X-ray Search: How to Source Using Google and Other Platforms - AmazingHiring

X-ray Search: How to Source Using Google and Other Platforms

By Dana Tomenko 27.01.2022 7 minutes to read

According to the Stack Overflow “2020 Developer Survey”, 83% of developers are not actively looking for a job and thus, can be qualified as passive candidates. It is no secret that most technical candidates hardly ever update their resumes or even publish CVs on job-related websites. Given that 95% of recruiters globally use LinkedIn to source specialists, the question comes up: where and how to find more developers?

One of the ways to answer that question is an X-Ray search. Nowadays, having the skill to X-ray websites in the hunt for more qualified candidates has become an essential part of advanced sourcing expertise. And small wonder, this search, if built correctly, delivers highly targeted results and helps find the most relevant candidates.

In this article, we will focus on the art of X-Raying websites. Including LinkedIn and Github — the largest web-based hosting service for IT projects with more than 56 million users (as of September 2020).

What is Google X-Ray Search

X-Ray, or Boolean, search is a sourcing technique that allows to get highly relevant results by putting specific keywords together with so-called Boolean operators to the search bar of any search engine (e.g. Google, Bing, Yahoo). 

Overall, it helps narrow down the search to a limited and yet, more targeted number of results and brings out candidates that suit the job best. Recruiters tend to use this method to quickly and easily locate candidates’ info from web sources that are indexed by this search engine with one Boolean string. These web sources should be publicly available and might include job boards, social and professional networks (such as LinkedIn, Facebook, Stack Overflow, etc), phone directories, and any other websites on the web. 

WIth Google X-Ray search recruiters can find:

  • resumes, CVs and portfolios;
  • contact details: email addresses, phone numbers, etc;
  • candidates from some specific location;
  • candidates with some specific experience (working in specific companies, startup or, vice versa, enterprise experience, etc);
  • academic degree or other certifications;
  • and much more.

What are Boolean operators

In order to X-ray Google, one should form a search query using Boolean operators to combine multiple search parameters. Main Boolean commands include the following operators:

  • AND is used to include two or more search requirements in the query and narrows down the number of results;
  • OR is used, on the contrary, to broaden the search and is usually applicable for a synonymic row;
  • NOT (same as the minus symbol) is used to exclude the results with unwanted terms; 
  • Brackets are used for complex queries to group multiple criteria;
  • Quotation marks are used to show results that include a complete phrase put inside quotations.

Below you can find a descriptive table that explains how the main Boolean operators work and shows some examples of its usage.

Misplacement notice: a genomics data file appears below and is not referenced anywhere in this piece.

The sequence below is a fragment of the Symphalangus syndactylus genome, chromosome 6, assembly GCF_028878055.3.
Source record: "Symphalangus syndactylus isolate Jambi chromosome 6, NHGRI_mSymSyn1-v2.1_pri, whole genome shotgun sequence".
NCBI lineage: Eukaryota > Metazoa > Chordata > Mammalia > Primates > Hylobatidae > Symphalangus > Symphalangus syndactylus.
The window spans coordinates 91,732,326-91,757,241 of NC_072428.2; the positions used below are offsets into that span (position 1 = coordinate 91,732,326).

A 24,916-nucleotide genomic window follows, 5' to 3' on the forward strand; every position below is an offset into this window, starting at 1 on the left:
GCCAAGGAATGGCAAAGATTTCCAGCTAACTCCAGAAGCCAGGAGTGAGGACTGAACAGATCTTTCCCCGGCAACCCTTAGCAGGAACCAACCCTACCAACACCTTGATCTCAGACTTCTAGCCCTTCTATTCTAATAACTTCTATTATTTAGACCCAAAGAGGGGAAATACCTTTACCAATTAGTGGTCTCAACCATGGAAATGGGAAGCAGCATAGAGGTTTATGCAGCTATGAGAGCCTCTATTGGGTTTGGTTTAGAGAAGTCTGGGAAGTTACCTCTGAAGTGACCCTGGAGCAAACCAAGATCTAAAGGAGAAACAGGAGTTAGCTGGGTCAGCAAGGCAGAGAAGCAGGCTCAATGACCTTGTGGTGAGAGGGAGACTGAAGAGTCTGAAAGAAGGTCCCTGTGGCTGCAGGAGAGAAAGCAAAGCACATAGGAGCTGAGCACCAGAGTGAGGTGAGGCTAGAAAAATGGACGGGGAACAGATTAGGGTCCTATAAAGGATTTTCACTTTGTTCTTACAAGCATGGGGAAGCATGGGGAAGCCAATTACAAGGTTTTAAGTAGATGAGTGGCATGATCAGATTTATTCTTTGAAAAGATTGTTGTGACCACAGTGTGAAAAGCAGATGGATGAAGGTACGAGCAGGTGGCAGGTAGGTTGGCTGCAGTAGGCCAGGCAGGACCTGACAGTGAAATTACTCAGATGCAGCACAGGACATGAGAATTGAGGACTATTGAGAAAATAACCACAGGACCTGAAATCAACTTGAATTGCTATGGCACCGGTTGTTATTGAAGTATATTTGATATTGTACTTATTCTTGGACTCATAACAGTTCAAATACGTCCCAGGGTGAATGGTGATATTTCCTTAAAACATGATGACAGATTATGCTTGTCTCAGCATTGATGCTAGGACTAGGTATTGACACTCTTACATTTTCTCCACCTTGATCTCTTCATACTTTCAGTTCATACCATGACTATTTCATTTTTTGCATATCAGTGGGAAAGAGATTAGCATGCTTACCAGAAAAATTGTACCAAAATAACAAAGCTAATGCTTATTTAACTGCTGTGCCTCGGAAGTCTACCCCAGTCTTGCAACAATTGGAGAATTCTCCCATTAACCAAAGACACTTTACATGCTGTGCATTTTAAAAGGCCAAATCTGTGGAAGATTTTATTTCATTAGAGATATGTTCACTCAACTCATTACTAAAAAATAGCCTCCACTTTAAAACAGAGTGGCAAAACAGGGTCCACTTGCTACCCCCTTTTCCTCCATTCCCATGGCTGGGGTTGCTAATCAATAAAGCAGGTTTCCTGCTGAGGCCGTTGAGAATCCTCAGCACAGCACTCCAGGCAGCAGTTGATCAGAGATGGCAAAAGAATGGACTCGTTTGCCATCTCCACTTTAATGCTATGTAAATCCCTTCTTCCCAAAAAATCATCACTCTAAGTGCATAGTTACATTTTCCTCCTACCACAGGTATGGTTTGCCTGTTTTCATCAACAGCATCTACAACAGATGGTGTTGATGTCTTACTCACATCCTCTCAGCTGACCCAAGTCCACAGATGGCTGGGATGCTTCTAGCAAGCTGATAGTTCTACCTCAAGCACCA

Even with the basic Boolean operators, you can easily upgrade your candidates’ web-sourcing from “Google Lite” version to “Google Pro”. However, if you want to find, for instance, candidates’ resumes or CVs, you might need to use advanced Boolean commands:

  • site: helps search candidates through a certain website (e.g. site:stackoverflow.com); 
  • intitle: helps search through the page titles that include a desired keyword (e.g. intitle:resume OR cv OR vitae);
  • inurl: helps search through the page URLs that include a desired keyword (e.g. inurl:resume OR CV OR vitae);
  • filetype: helps search for doc, pdf, and other file types on the web (e.g. filetype:doc OR docx OR pdf OR txt OR ppt OR rtf OR xls); 
  • * helps get more results for a certain keyword to cover all possible variations of its root word (e.g. test* will include the word “testing” as well).

Thus, the Google X-Ray search string should consist of all the essential keywords for your project and Boolean symbols to deliver accurate results. 

How to find an event’s attendance list with an X-Ray search

With Google X-Ray search capabilities you can sometimes find a list of people registered for some past online or offline event. For example, a professional development webinar, tech conference, or alumni meeting. 

Attendee’s lists of such professional events can be of huge help for recruiters to identify potential candidates looking for upskilling, networking, or other new possibilities. Naturally, not all events publish the attendee list but it is an amazing chance to spot new talents and thus, worth a shot!

To X-ray Google for some relevant attendee lists, create an accurate Boolean search string including all necessary keywords. For instance, it can look like this:

(intitle:*.attendee.list OR inurl:*.attendee.list OR insubject:*.attendee.list) AWS

Of course, this query is very generic but it shows the principles of how to build your search to make Google show you some event’s list of attendees. If you want to x-ray some specific event, just add its name to the string. You can also mention keywords needed for the role you work on or add the operator filetype: (e.g. filetype:xls) to locate the documents with names and job titles.